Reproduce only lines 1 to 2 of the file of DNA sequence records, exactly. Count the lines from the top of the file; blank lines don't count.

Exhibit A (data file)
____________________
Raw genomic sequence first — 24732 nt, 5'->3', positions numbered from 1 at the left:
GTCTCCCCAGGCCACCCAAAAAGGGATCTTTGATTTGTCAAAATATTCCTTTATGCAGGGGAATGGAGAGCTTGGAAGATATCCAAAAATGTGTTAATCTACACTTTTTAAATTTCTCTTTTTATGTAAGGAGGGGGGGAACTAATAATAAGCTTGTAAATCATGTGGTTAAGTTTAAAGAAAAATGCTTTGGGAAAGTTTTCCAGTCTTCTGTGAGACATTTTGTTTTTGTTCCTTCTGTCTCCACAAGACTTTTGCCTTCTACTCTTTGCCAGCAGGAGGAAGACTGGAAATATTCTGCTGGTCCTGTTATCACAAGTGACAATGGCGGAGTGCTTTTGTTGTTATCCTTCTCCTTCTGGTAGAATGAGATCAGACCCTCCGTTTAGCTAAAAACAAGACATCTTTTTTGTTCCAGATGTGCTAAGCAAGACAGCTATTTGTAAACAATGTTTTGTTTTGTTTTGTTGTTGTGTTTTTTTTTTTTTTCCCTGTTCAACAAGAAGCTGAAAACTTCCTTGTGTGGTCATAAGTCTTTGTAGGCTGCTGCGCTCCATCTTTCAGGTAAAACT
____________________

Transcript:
Raw genomic sequence first — 24732 nt, 5'->3', positions numbered from 1 at the left:
GTCTCCCCAGGCCACCCAAAAAGGGATCTTTGATTTGTCAAAATATTCCTTTATGCAGGGGAATGGAGAGCTTGGAAGATATCCAAAAATGTGTTAATCTACACTTTTTAAATTTCTCTTTTTATGTAAGGAGGGGGGGAACTAATAATAAGCTTGTAAATCATGTGGTTAAGTTTAAAGAAAAATGCTTTGGGAAAGTTTTCCAGTCTTCTGTGAGACATTTTGTTTTTGTTCCTTCTGTCTCCACAAGACTTTTGCCTTCTACTCTTTGCCAGCAGGAGGAAGACTGGAAATATTCTGCTGGTCCTGTTATCACAAGTGACAATGGCGGAGTGCTTTTGTTGTTATCCTTCTCCTTCTGGTAGAATGAGATCAGACCCTCCGTTTAGCTAAAAACAAGACATCTTTTTTGTTCCAGATGTGCTAAGCAAGACAGCTATTTGTAAACAATGTTTTGTTTTGTTTTGTTGTTGTGTTTTTTTTTTTTTTCCCTGTTCAACAAGAAGCTGAAAACTTCCTTGTGTGGTCATAAGTCTTTGTAGGCTGCTGCGCTCCATCTTTCAGGTAAAACT